6
$\begingroup$

I am thinking about the following question:

Assuming that we have some given state $\rho$ and we perform a measurement with $k$ outcomes on this state. Then we can describe the measurement in outcomes as eigenvalues of the measurable, i.e., the Hermitian operator that I denote by $D$, with probabilities $\mathrm{Tr}[D_i\rho]$, where $D_i$ are the projectors in the $i^{th}$ eigenspace of $D$, i.e. for the eigendecomposition $D = \sum_i \lambda_i s_i s_i^T = \sum_i \lambda_i D_i$.

I was wondering if my assumption is true. If the number of (distinguishable?) outcomes for any Hermitian operator is given by $k$ i.e. then we have only $k$ non-zero eigenvalues and hence $D$ must be of rank $\leq k$?

$\endgroup$
  • $\begingroup$ Welcome to quantum computing SE! When you say "probabilities $\mathrm{Tr}[P_i\rho]$, where $D_i$ are the projectors ...", do you mean $\mathrm{Tr}[D_i\rho]$? $\endgroup$ – Mithrandir24601 May 30 '18 at 18:45
  • $\begingroup$ Sorry, yes exactly. It should be that $D_i$ are the projectors indeed! $\endgroup$ – LeoW. May 31 '18 at 16:54
3
$\begingroup$

You are implicitly making a specific assumption here: that the $\{D_i\}$ are rank 1 projectors.

If your $\{D_i\}$ are rank-1 projectors, i.e. taking the form $D_i=s_is_i^T$, then because there is a completeness relation for measurement operators, $$ \sum_iD_i=\mathbb{I}, $$ then you must have a number of outcomes equal to the dimension of the Hilbert space you're measuring. Call that $k$. Now, if you define $D=\sum_i\lambda_iD_i$ where the $\lambda_i$ are distinct, then $D$ must have rank either $k$ or $k-1$: if one of the $\lambda_i$ is 0, then the number of non-zero values (which is equivalent to the rank) is $k-1$.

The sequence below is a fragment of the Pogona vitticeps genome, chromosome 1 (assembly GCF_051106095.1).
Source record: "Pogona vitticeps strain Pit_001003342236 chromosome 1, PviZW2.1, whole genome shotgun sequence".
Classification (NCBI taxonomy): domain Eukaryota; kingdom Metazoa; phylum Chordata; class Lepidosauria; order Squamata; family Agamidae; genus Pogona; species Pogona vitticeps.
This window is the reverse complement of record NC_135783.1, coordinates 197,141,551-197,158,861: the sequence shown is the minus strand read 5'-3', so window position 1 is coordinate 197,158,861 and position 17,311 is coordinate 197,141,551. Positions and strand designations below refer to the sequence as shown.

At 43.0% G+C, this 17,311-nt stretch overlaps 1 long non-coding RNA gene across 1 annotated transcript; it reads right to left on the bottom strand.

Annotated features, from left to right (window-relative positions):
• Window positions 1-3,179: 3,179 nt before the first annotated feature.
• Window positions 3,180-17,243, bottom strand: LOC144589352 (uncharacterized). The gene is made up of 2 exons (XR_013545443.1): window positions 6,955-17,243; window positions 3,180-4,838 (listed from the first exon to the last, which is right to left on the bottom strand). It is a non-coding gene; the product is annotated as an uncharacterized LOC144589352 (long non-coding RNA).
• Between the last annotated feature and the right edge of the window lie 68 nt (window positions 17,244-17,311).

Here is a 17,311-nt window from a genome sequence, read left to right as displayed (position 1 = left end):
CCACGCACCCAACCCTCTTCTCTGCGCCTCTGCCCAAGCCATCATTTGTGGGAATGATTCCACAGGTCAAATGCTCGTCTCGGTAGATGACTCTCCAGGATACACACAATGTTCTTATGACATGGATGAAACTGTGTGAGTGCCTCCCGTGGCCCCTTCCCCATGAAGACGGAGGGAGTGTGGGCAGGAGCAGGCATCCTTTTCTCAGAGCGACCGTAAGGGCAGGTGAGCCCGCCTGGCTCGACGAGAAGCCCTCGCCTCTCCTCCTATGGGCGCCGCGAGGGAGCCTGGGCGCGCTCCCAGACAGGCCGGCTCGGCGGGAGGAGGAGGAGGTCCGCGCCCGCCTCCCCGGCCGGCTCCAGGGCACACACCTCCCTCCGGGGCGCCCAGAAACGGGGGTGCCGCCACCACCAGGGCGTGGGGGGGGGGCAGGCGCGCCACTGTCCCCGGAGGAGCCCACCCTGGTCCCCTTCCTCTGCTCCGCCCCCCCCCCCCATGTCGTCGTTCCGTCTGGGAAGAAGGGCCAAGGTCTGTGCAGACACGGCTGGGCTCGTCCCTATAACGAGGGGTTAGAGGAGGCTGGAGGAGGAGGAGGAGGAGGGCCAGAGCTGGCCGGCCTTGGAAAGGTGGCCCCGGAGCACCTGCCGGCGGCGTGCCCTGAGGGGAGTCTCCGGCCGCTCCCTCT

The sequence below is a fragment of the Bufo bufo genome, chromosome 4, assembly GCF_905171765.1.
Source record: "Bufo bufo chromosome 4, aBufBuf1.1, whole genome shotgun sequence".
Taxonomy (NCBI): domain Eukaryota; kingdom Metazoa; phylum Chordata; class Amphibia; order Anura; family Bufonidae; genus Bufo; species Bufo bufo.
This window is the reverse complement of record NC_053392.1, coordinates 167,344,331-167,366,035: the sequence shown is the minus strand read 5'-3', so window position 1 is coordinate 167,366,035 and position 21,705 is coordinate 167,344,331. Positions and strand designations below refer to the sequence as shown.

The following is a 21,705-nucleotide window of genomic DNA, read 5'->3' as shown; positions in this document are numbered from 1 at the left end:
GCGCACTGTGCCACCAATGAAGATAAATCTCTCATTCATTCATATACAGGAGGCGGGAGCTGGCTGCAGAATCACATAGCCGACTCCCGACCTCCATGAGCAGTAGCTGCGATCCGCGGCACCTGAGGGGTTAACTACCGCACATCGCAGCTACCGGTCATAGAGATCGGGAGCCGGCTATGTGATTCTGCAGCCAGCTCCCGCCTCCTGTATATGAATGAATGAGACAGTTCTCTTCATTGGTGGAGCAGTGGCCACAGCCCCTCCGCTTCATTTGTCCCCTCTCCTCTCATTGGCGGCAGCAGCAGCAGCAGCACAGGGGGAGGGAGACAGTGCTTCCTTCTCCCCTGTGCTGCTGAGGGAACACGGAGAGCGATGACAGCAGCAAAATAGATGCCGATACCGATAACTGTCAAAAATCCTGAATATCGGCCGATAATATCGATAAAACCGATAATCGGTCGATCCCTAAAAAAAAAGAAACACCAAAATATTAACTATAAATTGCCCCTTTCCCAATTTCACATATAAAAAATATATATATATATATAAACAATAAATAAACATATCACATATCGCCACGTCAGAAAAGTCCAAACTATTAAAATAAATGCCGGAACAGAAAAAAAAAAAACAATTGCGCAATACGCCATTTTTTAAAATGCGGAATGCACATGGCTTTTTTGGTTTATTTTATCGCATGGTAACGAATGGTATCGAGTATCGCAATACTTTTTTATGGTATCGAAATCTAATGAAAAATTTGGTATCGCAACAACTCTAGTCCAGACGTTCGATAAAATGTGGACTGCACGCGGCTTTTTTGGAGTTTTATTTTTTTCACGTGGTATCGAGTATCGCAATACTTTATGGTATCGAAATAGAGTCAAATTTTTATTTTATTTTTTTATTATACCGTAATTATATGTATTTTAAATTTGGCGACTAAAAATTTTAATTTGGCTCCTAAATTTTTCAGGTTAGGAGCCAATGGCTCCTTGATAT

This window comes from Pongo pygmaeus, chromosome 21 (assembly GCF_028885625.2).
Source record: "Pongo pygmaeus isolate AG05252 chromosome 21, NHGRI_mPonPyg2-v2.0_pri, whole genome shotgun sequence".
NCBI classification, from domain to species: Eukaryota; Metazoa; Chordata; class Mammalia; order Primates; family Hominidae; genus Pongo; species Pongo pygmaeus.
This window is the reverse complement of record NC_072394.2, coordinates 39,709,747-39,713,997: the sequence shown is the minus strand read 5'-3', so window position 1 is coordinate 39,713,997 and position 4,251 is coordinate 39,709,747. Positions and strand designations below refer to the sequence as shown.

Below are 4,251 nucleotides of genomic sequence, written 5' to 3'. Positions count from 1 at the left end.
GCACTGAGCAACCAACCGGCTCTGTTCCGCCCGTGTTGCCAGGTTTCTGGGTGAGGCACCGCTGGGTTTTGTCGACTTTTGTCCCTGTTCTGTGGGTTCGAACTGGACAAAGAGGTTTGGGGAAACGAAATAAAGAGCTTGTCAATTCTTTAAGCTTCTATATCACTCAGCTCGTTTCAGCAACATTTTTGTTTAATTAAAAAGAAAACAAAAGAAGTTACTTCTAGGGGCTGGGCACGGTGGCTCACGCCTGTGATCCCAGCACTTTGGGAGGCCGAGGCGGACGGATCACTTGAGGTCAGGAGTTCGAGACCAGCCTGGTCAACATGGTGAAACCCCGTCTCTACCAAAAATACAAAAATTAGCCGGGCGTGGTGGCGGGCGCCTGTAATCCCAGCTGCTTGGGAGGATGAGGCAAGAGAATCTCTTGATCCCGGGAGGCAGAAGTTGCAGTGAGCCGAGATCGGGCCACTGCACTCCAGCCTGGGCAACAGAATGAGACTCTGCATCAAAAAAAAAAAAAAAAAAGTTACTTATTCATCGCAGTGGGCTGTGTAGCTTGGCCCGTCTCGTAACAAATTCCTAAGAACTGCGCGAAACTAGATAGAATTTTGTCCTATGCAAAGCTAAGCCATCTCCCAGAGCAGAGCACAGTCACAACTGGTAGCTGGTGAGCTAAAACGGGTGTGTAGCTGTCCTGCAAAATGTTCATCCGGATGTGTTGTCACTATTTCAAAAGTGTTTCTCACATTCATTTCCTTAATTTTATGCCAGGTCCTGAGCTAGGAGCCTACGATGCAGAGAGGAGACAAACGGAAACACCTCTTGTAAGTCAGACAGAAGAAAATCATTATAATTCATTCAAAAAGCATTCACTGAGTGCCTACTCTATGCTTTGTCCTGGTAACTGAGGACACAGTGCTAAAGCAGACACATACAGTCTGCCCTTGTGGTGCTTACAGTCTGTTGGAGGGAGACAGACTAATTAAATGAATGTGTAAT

Now, strictly, the $D_i$ could be projectors, but not have rank 1 (in fact, they don't even have to be projectors, but we won't go there...), but instead a rank $r_i=\text{Tr}(D_i)$. In this case, either $D$ is full rank (which we'll still call $k$) or, if a particular $\lambda_j=0$, then it has rank $k-r_j$, because that's the number of non-zero eigenvalues $D$ has. Here, the number of distinguishable outcomes is potentially much smaller than the rank of $D$. All you really know is that $\text{rk}(D)\geq |\{D_i\}|-1$ (i.e. the number of measurement operators minus 1, in case one of the eigenvalues is 0). But that could be a very loose bound in some circumstances (and the bound is the opposite way round to what you were asking).

Overall, the answer is that the number of distinguishable measurement outcomes is not equal to the rank of the measurement operator.

$\endgroup$

Your Answer

By clicking “Post Your Answer”, you agree to our terms of service, privacy policy and cookie policy

Not the answer you're looking for? Browse other questions tagged or ask your own question.